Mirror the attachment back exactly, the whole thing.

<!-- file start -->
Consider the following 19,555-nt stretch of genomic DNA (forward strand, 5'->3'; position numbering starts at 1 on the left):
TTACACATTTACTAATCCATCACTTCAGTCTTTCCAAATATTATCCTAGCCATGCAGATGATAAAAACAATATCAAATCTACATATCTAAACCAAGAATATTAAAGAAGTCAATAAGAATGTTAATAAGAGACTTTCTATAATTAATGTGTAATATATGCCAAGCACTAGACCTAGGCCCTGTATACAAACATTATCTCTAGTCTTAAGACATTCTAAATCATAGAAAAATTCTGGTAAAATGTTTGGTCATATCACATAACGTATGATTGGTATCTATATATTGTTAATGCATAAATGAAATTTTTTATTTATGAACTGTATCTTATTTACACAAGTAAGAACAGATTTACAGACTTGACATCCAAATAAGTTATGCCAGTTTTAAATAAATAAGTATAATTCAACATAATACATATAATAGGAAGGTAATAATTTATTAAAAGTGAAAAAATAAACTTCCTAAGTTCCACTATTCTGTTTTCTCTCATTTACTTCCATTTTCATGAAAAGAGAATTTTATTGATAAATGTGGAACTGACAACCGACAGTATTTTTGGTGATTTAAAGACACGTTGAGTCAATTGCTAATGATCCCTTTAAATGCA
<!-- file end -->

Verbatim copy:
Consider the following 19,555-nt stretch of genomic DNA (forward strand, 5'->3'; position numbering starts at 1 on the left):
TTACACATTTACTAATCCATCACTTCAGTCTTTCCAAATATTATCCTAGCCATGCAGATGATAAAAACAATATCAAATCTACATATCTAAACCAAGAATATTAAAGAAGTCAATAAGAATGTTAATAAGAGACTTTCTATAATTAATGTGTAATATATGCCAAGCACTAGACCTAGGCCCTGTATACAAACATTATCTCTAGTCTTAAGACATTCTAAATCATAGAAAAATTCTGGTAAAATGTTTGGTCATATCACATAACGTATGATTGGTATCTATATATTGTTAATGCATAAATGAAATTTTTTATTTATGAACTGTATCTTATTTACACAAGTAAGAACAGATTTACAGACTTGACATCCAAATAAGTTATGCCAGTTTTAAATAAATAAGTATAATTCAACATAATACATATAATAGGAAGGTAATAATTTATTAAAAGTGAAAAAATAAACTTCCTAAGTTCCACTATTCTGTTTTCTCTCATTTACTTCCATTTTCATGAAAAGAGAATTTTATTGATAAATGTGGAACTGACAACCGACAGTATTTTTGGTGATTTAAAGACACGTTGAGTCAATTGCTAATGATCCCTTTAAATGCA